T8 PM Measurement/ Estimation of Environmentally Relevant Physico-Chemical Properties|
Tuesday, 15 November 2005: 1:50 PM - 5:30 PM in 337-338
367 (ZEP-1117-860495) Techniques for Determining UV Exposure in Coastal Waters: Case Study in South Florida.
Start time: 1:50 PM
Zepp, R1, Shank, C2, Fisher, W3, Miller, W4, Fichot, C4, Bartels, E5, Stabenau, E6, Moran, M4, Lee, R4, 1 US EPA, NERL, Ecosystems Research Division, Athens, GA, USA2 US EPA, National Research Council Associate, Athens, GA, USA3 US EPA, NHEERL, Gulf Ecology Division, Gulf Breeze, FL, USA4 University of Georgia. Dept. of Marine Sciences, Athens, GA, USA5 Mote Marine Laboratory, Summerland Key, FL, USA6 NOAA, Atlantic Oceanogrphic Marine Laboratory, Miami, FL, USA
The photosynthesis of coral reefs is inhibited by solar ultraviolet (UV) radiation and UV in combination with unusually high sea surface temperatures is believed to play an important role in coral bleaching. Although exposure to solar UV is an important determinant of corals condition, little is known about its variability in coastal regions where corals live. In this presentation we use a new technique based on remotely sensed ocean color to estimate UV attenuation in coastal areas. This technique is applied in a case study of the coral reefs in the South Florida region to estimate fluctuations in underwater solar spectral UV irradiance as a function of location and season. We demonstrate that colored dissolved organic matter (CDOM) controls the penetration of UV radiation in most locations in the Florida Keys and that microbial processing of seagrass and mangrove detritus are major sources of the CDOM. Suspended particles also play an important role in attenuating UV-A (315 to 400 nm), especially in the shallowest areas. UV-induced photoreactions coupled with microbial degradation are the primary loss pathways for the CDOM. Relationships between visible reflectance, UV attenuation, and absorption by colored dissolved organic matter (CDOM) in the ocean water are used along with SeaWiFS images of normalized water-leaving radiance to calculate the CDOM absorption and UV attenuation for the water over the coral reefs. Using this approach we used the satellite observations to compute diffuse attenuation coefficients in the UV region that were within 25% of the observed coefficients. (This abstract of a proposed presentation has been approved by the US EPA. Mention of trade names or commercial products does not constitute endorsement or recommendation for use.)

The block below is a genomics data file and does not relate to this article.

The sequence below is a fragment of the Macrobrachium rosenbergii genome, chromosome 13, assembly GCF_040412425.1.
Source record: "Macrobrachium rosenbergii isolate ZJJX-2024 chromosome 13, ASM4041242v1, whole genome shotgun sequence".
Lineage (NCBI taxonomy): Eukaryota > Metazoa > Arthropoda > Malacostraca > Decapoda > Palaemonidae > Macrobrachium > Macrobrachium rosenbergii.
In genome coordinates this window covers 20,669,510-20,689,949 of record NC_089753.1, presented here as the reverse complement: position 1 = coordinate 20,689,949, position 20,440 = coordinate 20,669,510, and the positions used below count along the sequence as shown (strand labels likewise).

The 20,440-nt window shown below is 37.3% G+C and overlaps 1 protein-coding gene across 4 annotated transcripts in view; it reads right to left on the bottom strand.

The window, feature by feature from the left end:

368 (ESC-1117-137742) Liposome-water partitioning of hydrophobic copper-organic complexes and their components.
Start time: 2:10 PM
Kaiser, S1, Schwarzenbach, R1, 2, Escher, B1, 1 EAWAG, Duebendorf, Switzerland2 ETH, Zürich, Switzerland